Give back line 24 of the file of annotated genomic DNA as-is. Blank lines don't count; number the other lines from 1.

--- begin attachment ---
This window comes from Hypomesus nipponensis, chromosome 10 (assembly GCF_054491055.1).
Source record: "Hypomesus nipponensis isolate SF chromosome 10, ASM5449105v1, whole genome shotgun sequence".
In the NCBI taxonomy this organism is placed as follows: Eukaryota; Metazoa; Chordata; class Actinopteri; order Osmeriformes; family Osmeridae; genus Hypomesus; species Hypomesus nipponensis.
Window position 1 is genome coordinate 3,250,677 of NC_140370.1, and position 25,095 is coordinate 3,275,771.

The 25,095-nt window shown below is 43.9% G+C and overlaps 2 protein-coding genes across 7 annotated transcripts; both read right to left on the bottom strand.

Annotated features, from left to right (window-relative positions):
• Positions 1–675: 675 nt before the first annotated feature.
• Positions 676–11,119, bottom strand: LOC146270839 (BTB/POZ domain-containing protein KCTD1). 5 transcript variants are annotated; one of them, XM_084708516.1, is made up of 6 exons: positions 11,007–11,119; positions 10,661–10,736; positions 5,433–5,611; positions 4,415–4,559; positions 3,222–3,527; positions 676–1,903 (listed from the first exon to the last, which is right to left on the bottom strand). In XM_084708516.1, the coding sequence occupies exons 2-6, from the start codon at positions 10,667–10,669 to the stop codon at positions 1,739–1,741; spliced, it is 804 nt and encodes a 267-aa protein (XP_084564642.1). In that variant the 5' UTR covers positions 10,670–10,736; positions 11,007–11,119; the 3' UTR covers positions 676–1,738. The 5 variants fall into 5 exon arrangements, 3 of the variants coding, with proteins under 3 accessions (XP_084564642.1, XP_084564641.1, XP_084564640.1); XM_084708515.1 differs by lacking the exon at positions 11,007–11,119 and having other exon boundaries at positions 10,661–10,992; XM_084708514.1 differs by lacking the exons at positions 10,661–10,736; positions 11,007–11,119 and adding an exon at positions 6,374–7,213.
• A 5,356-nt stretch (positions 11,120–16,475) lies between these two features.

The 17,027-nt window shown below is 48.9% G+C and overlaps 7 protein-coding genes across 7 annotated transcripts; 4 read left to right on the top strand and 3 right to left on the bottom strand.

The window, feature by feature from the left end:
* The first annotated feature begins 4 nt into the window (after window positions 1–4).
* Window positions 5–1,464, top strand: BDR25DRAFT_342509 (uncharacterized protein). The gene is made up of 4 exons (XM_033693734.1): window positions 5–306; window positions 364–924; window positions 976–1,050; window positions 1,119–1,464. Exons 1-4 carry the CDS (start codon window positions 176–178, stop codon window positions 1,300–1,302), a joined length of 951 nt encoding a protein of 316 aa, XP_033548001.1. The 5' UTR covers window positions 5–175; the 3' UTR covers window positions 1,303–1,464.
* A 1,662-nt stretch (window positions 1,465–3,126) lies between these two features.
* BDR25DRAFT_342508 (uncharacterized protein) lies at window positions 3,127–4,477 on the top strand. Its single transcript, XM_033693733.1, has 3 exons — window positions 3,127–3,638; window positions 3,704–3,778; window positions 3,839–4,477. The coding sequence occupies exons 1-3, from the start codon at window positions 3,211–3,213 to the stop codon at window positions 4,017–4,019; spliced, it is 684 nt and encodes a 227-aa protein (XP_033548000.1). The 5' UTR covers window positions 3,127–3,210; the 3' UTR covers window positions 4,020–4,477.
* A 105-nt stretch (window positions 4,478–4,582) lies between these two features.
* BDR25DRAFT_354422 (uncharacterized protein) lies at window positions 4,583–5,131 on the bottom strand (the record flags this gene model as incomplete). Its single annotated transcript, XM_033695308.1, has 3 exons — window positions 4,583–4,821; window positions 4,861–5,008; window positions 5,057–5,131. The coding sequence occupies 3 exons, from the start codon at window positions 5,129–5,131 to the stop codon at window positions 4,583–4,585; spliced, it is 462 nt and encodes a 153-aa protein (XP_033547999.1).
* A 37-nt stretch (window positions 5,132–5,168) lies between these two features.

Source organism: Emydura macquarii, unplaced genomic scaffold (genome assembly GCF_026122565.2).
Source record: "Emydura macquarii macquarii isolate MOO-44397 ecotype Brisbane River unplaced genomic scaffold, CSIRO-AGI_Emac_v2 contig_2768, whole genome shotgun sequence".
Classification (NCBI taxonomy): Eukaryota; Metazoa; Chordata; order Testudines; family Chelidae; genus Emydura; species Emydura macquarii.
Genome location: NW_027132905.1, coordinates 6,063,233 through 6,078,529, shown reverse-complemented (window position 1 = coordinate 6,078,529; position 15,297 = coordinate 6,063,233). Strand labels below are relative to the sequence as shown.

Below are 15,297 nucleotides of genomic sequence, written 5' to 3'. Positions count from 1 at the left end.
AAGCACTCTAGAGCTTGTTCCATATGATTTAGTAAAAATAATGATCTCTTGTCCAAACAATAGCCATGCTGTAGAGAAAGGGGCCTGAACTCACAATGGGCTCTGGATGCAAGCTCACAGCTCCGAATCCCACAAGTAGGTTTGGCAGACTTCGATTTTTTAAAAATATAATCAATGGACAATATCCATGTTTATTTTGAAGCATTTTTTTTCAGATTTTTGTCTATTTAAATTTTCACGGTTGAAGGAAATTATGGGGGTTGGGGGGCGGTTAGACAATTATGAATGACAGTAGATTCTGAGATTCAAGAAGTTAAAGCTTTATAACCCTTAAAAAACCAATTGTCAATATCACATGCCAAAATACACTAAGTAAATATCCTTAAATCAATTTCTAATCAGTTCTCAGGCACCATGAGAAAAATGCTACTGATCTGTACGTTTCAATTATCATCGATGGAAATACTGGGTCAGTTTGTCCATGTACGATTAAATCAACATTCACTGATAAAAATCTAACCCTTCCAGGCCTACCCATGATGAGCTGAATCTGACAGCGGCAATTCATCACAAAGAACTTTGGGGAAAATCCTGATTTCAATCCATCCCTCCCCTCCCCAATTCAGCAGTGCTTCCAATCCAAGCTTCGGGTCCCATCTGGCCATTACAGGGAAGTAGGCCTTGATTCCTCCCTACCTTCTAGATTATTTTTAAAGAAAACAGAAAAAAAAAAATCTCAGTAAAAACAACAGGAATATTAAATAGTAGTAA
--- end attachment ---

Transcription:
AAGCACTCTAGAGCTTGTTCCATATGATTTAGTAAAAATAATGATCTCTTGTCCAAACAATAGCCATGCTGTAGAGAAAGGGGCCTGAACTCACAATGGGCTCTGGATGCAAGCTCACAGCTCCGAATCCCACAAGTAGGTTTGGCAGACTTCGATTTTTTAAAAATATAATCAATGGACAATATCCATGTTTATTTTGAAGCATTTTTTTTCAGATTTTTGTCTATTTAAATTTTCACGGTTGAAGGAAATTATGGGGGTTGGGGGGCGGTTAGACAATTATGAATGACAGTAGATTCTGAGATTCAAGAAGTTAAAGCTTTATAACCCTTAAAAAACCAATTGTCAATATCACATGCCAAAATACACTAAGTAAATATCCTTAAATCAATTTCTAATCAGTTCTCAGGCACCATGAGAAAAATGCTACTGATCTGTACGTTTCAATTATCATCGATGGAAATACTGGGTCAGTTTGTCCATGTACGATTAAATCAACATTCACTGATAAAAATCTAACCCTTCCAGGCCTACCCATGATGAGCTGAATCTGACAGCGGCAATTCATCACAAAGAACTTTGGGGAAAATCCTGATTTCAATCCATCCCTCCCCTCCCCAATTCAGCAGTGCTTCCAATCCAAGCTTCGGGTCCCATCTGGCCATTACAGGGAAGTAGGCCTTGATTCCTCCCTACCTTCTAGATTATTTTTAAAGAAAACAGAAAAAAAAAAATCTCAGTAAAAACAACAGGAATATTAAATAGTAGTAA